Peter Lik Just Sold a Photo for 6.5 Million Dollars, But Is It Art?

Peter Lik Phantom

Peter Lik Phantom: PRNewswire

Surely by now you’ve heard that the most expensive photo in history has recently been sold by photographer Peter Lik to an undisclosed collector for a record-breaking price of 6.5 Million Dollars. Peter Lik is better known for his television personality and his decadent galleries in posh retail locations in cities like Aspen, Beverly Hills and Las Vegas than for his dominance in the realm of fine art. But whether you like it or not, his work has just created the new pinnacle in art photography sales, and it undoubtedly raises some interesting questions.

Peter Lik is certainly a personality, and has doubtless created an amazing brand, but is he an artist? Can photography even be considered art?

My favorite stance – actually two stances, but we’ll get to that – comes via the Guardian UK art section, and is penned by one Jonathan Jones. He begins:

Photography is not an art. It is a technology.

Mr. Jones goes into the shortcomings of photography as an artistic medium, and then unleashes an all out assault on the quality of this particular image. He closes as follows:

It is a cliche: easy on the eye, easy on the brain, hackneyed and third-hand. If this is the most valuable “fine art photograph” in history, God help fine art photography. For this hollow and overblown creation exposes the illusion that lures us all, when we’re having a good day with a good camera – the fantasy that taking a picture is the same thing as making a work of art.

Well, there we have it. Clearly photography is not art, most especially when the image under the microscope is this particular one by Mr. Lik. But, to be fair, we should really find a counter argument. Surely there’s another perspective to be had.

Yes, here it is. I’ve found the perfect argument for photography as art, in the very same Guardian UK, penned by the very same Jonathan Jones! In his article from 2013, not so very long ago, titled ‘Photography Is the Art of Our Time’, Mr. Jones espouses the recognition of photography as an art form as follows:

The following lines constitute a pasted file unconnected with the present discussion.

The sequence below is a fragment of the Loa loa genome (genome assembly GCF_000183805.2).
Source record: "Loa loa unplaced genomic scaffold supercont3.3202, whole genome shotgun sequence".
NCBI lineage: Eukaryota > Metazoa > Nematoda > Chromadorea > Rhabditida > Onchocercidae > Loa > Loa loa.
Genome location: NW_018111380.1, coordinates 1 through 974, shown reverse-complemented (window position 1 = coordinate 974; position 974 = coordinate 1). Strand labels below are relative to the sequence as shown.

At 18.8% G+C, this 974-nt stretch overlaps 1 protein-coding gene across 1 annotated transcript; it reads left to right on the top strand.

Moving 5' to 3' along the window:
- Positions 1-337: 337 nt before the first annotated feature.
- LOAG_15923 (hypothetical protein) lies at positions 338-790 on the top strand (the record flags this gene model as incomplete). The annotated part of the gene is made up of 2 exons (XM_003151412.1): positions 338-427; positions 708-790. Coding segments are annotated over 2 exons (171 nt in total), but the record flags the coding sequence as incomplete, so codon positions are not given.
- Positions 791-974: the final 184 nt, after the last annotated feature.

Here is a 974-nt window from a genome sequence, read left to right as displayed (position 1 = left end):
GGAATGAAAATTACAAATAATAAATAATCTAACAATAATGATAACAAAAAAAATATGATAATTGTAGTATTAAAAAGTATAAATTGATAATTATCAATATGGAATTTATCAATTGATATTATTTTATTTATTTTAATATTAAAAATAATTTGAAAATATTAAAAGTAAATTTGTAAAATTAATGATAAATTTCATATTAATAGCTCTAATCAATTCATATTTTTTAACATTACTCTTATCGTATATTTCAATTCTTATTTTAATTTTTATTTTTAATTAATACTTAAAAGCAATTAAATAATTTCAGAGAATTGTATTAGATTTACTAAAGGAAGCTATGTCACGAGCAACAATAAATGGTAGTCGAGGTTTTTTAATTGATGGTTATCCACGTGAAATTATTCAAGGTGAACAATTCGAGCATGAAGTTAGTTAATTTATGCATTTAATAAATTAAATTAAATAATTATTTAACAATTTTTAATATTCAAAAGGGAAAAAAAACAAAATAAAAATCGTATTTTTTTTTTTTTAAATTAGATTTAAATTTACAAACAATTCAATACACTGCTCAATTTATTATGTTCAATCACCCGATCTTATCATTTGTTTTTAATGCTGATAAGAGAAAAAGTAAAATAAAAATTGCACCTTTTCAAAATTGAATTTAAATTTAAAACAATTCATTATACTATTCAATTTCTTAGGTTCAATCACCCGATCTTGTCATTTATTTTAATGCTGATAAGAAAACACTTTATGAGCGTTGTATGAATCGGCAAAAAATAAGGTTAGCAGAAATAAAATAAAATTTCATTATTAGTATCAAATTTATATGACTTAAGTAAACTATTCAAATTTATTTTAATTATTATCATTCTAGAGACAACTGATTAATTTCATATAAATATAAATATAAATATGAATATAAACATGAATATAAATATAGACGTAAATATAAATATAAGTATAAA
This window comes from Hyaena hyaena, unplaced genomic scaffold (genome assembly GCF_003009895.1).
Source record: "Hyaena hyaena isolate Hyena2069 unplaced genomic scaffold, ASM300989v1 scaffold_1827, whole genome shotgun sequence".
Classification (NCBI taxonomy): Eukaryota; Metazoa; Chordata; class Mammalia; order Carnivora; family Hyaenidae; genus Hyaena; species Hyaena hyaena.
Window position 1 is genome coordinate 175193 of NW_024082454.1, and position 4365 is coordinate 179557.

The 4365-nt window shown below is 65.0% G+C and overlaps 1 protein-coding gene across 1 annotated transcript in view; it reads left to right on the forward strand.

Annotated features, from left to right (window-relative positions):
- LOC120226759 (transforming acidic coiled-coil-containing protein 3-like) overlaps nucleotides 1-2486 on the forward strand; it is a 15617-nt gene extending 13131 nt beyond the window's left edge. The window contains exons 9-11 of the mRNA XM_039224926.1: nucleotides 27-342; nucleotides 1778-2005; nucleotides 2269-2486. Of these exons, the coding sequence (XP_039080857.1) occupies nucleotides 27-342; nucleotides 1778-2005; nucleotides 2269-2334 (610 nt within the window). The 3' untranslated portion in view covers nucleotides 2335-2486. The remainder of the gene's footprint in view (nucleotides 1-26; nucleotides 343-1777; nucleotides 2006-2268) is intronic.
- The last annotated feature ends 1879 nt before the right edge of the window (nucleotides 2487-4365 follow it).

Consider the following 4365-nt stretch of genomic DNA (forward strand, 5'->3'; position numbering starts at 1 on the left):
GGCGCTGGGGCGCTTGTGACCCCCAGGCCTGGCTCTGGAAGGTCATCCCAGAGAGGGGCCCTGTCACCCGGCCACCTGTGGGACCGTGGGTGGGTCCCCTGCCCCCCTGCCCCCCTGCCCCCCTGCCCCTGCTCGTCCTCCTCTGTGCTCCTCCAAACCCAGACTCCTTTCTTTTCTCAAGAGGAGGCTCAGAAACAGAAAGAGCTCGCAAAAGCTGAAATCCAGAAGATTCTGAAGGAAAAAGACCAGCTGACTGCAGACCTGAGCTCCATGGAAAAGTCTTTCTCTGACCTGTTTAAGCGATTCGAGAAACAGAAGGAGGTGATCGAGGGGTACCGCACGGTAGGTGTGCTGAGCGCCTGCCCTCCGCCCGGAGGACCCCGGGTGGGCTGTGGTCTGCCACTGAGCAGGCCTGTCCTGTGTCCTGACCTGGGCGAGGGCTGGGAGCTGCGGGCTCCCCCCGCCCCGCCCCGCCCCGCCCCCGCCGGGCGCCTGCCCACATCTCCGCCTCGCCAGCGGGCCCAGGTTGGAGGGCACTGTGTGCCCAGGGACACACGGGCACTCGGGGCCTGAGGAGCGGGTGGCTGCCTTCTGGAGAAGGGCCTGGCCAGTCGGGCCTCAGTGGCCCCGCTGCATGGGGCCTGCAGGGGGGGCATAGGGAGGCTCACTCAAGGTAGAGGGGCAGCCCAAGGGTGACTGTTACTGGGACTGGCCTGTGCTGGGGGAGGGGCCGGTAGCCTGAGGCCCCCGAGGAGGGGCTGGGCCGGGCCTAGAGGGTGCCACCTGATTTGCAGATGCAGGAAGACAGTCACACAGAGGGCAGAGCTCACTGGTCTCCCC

It has taken me a long time to see this, and you can laugh at me if you like. But here goes.
Photography is the serious art of our time. It also happens to be the most accessible and democratic way of making art that has ever been invented.

Moving or still, and however it is taken, whether by pinhole camera or phone, the photographic image is the successor to the great art of the past…Why? Because photography relishes human life. The greatness of art lies in human insight. What matters most is not the oil paints Rembrandt used, but his compassion. Photography is the quickest, most exact tool ever invented to record our lives and deaths – 17th-century painters would have loved it.

Whammy! Take that Jonathan Jones, you just got served by…um, Jonathan Jones. So, while Jon argues with himself in the pages of the newspaper, I’ll weigh in with my perspective.

I have, out of professional curiosity, wandered through a few of Peter Lik’s galleries. His work is striking, beautifully presented and lit, and is supported by a masterful sales team and a cubic ton of marketing mojo. It’s also heavily retouched and composited, and suffers from a distinct excess of digital special sauce. In short, upon close inspection, it doesn’t float my boat. But that really couldn’t be more beside the point. Here’s the point.

Peter Lik believes he is an artist and has successfully built a business on that foundation. The Smithsonian has cared enough for his images to give them generous wall space. Buyers of photography around the world have decided he is an artist and have opted to purchase and display his pieces when selecting work for the winter house in Aspen or the summer getaway in Key West. And this latest buyer? He has stated, with his checkbook, that Peter Lik is among the greatest photographic artists in history.